Last week the SEC acknowledged publicly that it does not have jurisdiction on cryptocurrency trading markets. Its role instead is likely in consumer education and oversight of new coin offerings.
SEC Chairman Jay Clayton made the remarks during testimony to Congress on February 6.
Because they operate outside the normal banking system, cryptocurrency transactions happen largely without any equivalent to the ways the SEC provides oversight over the big banks. Clayton also emphasized there are no federal disclosure rules covering transactions using cryptocurrencies. At the same time, he answered specifically that it was not clear the SEC needed to expand its jurisdiction to cover virtual currency markets.
Where the SEC likely could step in now involves new crypto coin offerings, also known as ICOs (for “Initial Coin Offerings”). According to Clayton, ICOs have a number of similarities to Initial Public Offerings (IPOs) of stock. In both cases they involve companies attempting to raise capital, with the main difference being the vehicle by which they do that. The SEC does have regulatory responsibility for IPO oversight, which includes full financial disclosures, risk information, and formal registration of new IPOs with the SEC prior to making such an offering.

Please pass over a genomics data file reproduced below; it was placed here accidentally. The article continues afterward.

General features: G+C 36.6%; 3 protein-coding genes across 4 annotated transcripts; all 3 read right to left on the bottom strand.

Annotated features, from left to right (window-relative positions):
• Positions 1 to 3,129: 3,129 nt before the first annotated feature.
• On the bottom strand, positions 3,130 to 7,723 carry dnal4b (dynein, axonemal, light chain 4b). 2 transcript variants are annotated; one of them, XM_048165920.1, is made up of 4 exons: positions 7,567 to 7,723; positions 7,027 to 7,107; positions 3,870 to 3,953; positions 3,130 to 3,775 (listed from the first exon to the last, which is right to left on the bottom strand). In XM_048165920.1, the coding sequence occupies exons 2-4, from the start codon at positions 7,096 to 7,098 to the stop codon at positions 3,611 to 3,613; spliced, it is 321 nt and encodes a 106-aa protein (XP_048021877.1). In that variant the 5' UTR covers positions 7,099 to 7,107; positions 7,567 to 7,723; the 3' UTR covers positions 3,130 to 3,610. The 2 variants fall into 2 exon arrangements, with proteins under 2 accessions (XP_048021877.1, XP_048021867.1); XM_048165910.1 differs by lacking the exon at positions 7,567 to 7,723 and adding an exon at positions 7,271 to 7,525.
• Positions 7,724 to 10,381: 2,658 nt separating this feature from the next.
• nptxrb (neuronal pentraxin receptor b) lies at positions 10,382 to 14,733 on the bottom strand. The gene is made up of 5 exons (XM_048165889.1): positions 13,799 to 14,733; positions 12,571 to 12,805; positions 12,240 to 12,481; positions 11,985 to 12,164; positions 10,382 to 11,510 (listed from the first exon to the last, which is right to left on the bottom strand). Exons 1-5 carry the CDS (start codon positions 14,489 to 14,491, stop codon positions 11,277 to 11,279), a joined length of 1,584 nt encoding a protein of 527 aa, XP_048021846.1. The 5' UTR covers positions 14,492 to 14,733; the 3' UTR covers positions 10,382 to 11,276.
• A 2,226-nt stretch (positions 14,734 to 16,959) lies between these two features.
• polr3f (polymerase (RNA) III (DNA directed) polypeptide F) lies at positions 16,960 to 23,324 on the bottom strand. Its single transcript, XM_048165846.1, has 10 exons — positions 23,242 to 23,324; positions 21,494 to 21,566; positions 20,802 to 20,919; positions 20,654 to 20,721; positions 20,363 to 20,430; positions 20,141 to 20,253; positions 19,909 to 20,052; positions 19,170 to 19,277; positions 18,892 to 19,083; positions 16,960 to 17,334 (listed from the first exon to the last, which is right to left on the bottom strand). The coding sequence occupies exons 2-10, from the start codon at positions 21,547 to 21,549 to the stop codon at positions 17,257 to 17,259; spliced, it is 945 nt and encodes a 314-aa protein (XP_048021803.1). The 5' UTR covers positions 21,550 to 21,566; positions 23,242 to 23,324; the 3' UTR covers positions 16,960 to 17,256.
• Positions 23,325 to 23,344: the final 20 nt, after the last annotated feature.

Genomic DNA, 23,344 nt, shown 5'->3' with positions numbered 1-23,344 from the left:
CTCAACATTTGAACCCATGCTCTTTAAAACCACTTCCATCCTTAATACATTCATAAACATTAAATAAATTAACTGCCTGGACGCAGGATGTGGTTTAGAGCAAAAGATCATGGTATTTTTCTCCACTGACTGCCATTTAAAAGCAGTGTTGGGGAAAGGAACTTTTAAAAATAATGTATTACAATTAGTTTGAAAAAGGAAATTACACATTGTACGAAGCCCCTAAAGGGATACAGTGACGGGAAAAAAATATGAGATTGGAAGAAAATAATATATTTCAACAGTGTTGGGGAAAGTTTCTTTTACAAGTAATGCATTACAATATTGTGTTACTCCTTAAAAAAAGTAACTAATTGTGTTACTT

In view of that, Clayton suggested that cryptocurrency companies involved with ICOs should be registering with the SEC in advance of such sales. So far, he said, none have registered.
Despite his comment about there not being a need for the SEC to take on cryptocurrency trading as a responsibility, Clayton did say he thought Congressional lawmakers needed to formalize the rules involving how cryptocurrencies need to be regulated in the U.S. and which agencies should be responsible for it. “I don’t think the gatekeepers that we rely on to assist us in making sure our securities laws are followed have done their job,” he said.